The Great Green Saharan Wall, Redux

Green Barrier

IMAGE: The Green Barrier at Hassi Bahbah, Algeria, via.

Algeria is not a small country – according to Wikipedia, it is one hundred three-and-a-half times the size of Texas – but eighty-five percent of its territory consists of the Sahara desert. In fact, only a thin strip of land along the northern coastal edge of the country is cultivable.

Algeria Map

IMAGE: Relief and satellite maps of Algeria, via Wikipedia.

In the 1970s, determined not to let the Sahara encroach further onto its thin sliver of agriculturally useful land, Algeria embarked on a sort of steampunk geoengineering project: planting a wall of trees up to 16 miles wide and 746 miles long along the entire length of the Sahara’s northern edge, from the Moroccan to the Tunisian border. Three hundred and ninety-five thousand acres of the Green Barrier, or barrage vert, were planted between 1974 and 1981, mostly by young men as part of their military service.

Barrage vert

IMAGE: The Green Barrier as seen from ground level, via.

After this initial burst of activity, the Green Barrier ran into various economic, sociological, and ecological issues. The Barrier was a monoculture, entirely planted with the hardy, heat- and drought-tolerant Aleppo pine, which was a fine idea until the pine processionary moth moved in. Meanwhile, the funding ran out, and the local population, who hadn’t been included in the project’s planning or planting phases, saw the trees as a handy source of building materials and firewood. By 2007, the Sahara had migrated to within 125 miles of the Mediterranean, while the remains of the Barrier were described as “a depressing sight […] more grey than green.”

Nonetheless, during this month’s equally depressing Climate Change Conference in Copenhagen, Senegalese officials told National Geographic that 326 miles of a second Great Green Wall had already been planted. The idea was proposed in 2005 by the former Nigerian President, Olusegun Obasanjo, and formally adopted by the African Union in 2007.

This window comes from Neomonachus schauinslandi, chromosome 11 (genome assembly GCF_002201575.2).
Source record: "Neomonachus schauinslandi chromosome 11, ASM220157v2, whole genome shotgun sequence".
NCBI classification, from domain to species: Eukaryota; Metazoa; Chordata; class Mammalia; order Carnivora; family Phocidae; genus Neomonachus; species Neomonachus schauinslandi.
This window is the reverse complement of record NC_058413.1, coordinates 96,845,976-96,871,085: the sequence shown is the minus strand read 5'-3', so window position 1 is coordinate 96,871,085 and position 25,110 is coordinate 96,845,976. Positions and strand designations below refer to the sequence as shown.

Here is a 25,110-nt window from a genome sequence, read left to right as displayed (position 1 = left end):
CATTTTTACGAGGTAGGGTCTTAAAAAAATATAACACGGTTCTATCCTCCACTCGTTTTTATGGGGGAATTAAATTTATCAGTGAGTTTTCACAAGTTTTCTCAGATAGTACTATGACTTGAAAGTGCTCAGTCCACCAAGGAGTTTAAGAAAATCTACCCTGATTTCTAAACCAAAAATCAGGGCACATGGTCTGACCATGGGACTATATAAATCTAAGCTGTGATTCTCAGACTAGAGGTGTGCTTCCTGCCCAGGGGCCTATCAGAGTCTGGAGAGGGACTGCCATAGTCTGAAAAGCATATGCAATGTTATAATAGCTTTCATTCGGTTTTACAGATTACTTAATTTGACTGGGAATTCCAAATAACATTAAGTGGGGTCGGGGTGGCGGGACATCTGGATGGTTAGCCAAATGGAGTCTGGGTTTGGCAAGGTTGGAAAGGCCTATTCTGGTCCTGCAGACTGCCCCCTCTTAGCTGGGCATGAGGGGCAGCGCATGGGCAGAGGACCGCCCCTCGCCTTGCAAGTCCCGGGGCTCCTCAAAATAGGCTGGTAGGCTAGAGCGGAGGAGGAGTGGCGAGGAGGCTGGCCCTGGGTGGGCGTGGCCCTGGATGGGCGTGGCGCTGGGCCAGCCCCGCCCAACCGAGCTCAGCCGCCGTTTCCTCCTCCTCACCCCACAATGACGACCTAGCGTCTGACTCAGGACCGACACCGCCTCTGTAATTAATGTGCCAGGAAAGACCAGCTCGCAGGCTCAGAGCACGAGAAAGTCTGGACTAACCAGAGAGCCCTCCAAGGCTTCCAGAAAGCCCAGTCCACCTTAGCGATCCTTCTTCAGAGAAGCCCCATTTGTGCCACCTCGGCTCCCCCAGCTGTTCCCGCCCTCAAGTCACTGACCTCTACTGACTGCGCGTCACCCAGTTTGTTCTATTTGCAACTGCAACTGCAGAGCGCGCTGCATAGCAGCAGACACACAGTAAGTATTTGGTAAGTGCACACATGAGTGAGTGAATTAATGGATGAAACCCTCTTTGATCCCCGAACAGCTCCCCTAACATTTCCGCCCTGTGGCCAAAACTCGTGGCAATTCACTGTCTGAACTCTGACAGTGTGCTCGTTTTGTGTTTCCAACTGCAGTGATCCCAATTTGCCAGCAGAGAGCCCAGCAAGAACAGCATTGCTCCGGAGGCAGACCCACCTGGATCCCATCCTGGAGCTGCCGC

If it is completed as planned, this vast agro-ecological defensive landscape will ultimately be 9.3 miles wide and 4350 miles long, crossing through eleven countries from Dakar to Djibouti.

GGW line

IMAGE: The route of the proposed Great Green Wall.

Although this second green wall is also being built by soldiers (on loan from France), the team behind it do seem to be considering a wider range of vegetation, as well as ways to integrate the Great Green Wall into the lives and economy of local population. By including the native Acacia senegal in the plantings, for example, scientists hope that farmers will eventually be able to profit by harvesting the sap, which is better known as gum arabic, a key ingredient in soft drink syrups, confectionary, and cosmetics.

Meanwhile, the jury is still out as to whether ribbons of forest can actually hold back the encroaching sand. For example, the results of China’s own Green Wall project, which began in 1978 and is expected to reach the end of its fourth phase in 2010, have been pretty varied.

Most scientists agree that Africa’s Great Green Wall is not enough on its own, and that developing less-pasture intensive breeds of livestock, researching and implementing dry agriculture techniques, educating local farmers, improving water conservation and soil management, and reducing firewood-dependence among rural populations are equally – if not more – effective strategies against desertification.